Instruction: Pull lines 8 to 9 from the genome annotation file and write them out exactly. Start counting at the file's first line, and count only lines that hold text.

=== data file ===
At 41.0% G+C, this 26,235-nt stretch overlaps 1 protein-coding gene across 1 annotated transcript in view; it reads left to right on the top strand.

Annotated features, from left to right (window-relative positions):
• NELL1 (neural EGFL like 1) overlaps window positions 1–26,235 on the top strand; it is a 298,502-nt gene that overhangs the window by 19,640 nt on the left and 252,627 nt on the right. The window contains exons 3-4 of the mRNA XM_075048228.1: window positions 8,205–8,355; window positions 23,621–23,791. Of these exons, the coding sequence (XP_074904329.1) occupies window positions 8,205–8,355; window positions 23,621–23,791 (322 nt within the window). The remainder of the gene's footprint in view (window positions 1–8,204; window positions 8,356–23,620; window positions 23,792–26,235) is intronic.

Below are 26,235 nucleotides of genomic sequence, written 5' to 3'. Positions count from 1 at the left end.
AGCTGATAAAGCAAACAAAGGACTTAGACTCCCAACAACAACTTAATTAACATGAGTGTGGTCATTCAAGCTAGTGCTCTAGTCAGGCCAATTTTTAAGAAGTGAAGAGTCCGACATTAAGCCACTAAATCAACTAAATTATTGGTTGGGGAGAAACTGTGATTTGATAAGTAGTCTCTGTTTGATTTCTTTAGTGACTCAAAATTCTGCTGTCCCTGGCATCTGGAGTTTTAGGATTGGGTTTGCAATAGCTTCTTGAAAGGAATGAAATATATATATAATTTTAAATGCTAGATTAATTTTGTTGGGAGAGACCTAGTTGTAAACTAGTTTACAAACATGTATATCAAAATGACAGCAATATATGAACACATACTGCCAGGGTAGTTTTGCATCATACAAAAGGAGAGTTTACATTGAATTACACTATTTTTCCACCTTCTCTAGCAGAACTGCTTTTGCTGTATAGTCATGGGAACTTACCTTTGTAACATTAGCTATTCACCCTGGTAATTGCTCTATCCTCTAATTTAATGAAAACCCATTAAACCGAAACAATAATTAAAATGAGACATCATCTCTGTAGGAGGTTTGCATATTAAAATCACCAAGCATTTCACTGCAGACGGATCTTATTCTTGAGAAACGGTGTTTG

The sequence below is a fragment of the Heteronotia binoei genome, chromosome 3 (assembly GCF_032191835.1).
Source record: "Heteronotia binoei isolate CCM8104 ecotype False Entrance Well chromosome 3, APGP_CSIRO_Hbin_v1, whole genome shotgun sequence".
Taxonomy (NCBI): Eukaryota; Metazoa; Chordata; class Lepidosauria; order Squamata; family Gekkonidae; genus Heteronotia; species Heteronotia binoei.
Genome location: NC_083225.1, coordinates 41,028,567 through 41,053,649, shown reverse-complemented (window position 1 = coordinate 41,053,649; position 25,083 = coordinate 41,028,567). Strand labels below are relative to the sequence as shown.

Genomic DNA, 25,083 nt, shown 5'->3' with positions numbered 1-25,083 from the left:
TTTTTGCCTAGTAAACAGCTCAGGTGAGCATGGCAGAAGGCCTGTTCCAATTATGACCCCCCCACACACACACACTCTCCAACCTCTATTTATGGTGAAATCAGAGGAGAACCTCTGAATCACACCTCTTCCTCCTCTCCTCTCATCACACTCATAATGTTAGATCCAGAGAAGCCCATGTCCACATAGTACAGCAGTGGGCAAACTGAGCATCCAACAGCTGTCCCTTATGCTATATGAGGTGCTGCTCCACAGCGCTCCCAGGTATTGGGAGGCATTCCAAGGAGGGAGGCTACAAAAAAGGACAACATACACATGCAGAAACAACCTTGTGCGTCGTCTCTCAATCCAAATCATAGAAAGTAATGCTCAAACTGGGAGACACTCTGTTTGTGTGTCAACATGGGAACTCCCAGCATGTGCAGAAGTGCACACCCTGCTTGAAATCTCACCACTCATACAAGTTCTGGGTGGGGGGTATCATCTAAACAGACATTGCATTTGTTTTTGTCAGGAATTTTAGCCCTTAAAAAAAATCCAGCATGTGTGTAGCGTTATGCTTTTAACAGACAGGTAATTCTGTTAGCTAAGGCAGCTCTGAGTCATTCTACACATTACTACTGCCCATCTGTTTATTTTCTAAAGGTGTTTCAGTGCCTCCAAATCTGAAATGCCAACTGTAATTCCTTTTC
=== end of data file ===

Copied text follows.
Taxonomy (NCBI): Eukaryota; Metazoa; Chordata; class Lepidosauria; order Squamata; family Gekkonidae; genus Heteronotia; species Heteronotia binoei.
Genome location: NC_083225.1, coordinates 41,028,567 through 41,053,649, shown reverse-complemented (window position 1 = coordinate 41,053,649; position 25,083 = coordinate 41,028,567). Strand labels below are relative to the sequence as shown.